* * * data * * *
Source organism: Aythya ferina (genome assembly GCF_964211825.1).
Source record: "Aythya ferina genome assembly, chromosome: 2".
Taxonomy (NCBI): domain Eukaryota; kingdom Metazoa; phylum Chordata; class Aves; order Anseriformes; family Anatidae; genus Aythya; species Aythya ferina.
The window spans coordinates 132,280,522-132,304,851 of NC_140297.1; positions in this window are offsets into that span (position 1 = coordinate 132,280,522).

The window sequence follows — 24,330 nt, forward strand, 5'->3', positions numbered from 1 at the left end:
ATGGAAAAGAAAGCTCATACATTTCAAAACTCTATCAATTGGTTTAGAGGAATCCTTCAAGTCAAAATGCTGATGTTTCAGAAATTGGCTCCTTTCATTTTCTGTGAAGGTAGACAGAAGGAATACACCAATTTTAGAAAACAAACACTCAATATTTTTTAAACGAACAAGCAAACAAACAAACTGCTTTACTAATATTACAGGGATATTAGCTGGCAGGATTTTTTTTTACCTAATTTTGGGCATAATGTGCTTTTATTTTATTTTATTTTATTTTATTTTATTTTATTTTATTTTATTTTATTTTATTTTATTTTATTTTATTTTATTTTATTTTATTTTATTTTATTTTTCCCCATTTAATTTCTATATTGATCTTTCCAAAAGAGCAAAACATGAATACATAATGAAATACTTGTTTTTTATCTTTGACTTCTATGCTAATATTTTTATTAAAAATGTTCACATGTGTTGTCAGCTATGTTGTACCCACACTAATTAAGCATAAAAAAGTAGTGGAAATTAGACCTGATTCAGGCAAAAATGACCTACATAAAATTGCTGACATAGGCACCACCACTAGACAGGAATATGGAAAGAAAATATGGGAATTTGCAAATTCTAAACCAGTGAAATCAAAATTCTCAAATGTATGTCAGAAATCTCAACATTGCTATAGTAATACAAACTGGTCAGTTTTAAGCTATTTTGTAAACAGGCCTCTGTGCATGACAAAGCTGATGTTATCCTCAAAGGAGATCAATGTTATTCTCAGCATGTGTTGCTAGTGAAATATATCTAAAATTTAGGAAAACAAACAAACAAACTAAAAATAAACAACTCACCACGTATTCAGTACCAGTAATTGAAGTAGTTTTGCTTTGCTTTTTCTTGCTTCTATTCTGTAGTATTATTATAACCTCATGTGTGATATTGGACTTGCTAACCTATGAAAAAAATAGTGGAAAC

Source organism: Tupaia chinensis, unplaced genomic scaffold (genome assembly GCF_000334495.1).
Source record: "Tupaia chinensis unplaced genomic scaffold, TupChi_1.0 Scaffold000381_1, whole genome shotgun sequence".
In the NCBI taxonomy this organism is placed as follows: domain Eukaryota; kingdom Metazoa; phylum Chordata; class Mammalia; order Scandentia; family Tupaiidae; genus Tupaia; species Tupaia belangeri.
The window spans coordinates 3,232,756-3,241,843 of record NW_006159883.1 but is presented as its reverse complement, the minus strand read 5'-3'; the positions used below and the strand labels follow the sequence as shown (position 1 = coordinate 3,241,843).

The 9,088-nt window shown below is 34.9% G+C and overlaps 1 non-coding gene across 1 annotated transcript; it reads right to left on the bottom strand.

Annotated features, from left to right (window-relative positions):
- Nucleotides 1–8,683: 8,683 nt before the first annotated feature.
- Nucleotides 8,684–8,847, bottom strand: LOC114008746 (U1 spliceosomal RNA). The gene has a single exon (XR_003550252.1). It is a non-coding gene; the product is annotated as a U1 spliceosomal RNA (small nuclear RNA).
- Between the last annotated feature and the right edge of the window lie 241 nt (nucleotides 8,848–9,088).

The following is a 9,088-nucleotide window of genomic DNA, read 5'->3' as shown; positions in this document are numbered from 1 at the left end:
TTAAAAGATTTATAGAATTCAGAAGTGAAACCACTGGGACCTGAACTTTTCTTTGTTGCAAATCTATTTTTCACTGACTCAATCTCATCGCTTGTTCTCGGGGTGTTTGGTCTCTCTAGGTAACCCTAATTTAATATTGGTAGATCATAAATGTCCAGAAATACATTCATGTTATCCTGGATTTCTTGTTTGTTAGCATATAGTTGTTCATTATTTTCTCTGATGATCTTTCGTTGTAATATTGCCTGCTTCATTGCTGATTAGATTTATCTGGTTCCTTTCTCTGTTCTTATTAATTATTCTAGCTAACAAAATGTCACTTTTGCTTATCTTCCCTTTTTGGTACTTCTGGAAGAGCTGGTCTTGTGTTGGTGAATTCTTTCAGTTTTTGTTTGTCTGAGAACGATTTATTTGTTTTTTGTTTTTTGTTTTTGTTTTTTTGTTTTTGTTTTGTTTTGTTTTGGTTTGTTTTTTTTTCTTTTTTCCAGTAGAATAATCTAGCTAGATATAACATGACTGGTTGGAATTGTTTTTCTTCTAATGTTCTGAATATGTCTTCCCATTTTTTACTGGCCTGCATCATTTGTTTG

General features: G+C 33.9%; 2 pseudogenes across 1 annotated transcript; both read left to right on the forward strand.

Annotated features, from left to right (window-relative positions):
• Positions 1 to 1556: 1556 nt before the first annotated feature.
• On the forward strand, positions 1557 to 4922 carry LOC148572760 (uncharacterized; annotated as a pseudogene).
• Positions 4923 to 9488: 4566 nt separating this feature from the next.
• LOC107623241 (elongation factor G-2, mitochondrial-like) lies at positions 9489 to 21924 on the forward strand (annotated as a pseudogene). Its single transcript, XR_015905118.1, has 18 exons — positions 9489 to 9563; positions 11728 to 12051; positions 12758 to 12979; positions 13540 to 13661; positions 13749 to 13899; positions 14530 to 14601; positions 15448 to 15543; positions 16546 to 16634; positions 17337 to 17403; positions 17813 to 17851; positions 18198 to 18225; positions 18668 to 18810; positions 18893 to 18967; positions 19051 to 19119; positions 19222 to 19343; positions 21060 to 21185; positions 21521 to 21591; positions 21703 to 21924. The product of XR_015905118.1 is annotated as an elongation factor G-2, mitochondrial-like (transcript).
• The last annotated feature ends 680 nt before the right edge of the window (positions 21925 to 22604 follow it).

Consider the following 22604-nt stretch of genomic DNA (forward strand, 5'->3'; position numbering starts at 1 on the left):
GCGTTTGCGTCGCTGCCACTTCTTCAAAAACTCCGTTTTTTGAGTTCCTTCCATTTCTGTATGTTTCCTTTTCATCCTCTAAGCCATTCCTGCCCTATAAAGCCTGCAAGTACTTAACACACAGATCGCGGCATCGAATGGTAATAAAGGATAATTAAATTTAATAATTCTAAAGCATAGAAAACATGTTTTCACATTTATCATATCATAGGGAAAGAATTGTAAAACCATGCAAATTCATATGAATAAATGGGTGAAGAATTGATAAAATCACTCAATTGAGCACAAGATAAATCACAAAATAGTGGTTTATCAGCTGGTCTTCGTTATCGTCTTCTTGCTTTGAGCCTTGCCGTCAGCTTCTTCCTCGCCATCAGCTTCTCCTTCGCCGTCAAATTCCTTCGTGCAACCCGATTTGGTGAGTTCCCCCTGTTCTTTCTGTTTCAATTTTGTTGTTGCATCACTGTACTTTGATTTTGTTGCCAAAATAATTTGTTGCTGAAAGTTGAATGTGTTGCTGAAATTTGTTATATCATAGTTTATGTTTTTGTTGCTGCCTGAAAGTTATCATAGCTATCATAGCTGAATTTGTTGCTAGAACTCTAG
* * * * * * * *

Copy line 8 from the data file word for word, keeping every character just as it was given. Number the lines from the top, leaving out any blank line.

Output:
Source record: "Tupaia chinensis unplaced genomic scaffold, TupChi_1.0 Scaffold000381_1, whole genome shotgun sequence".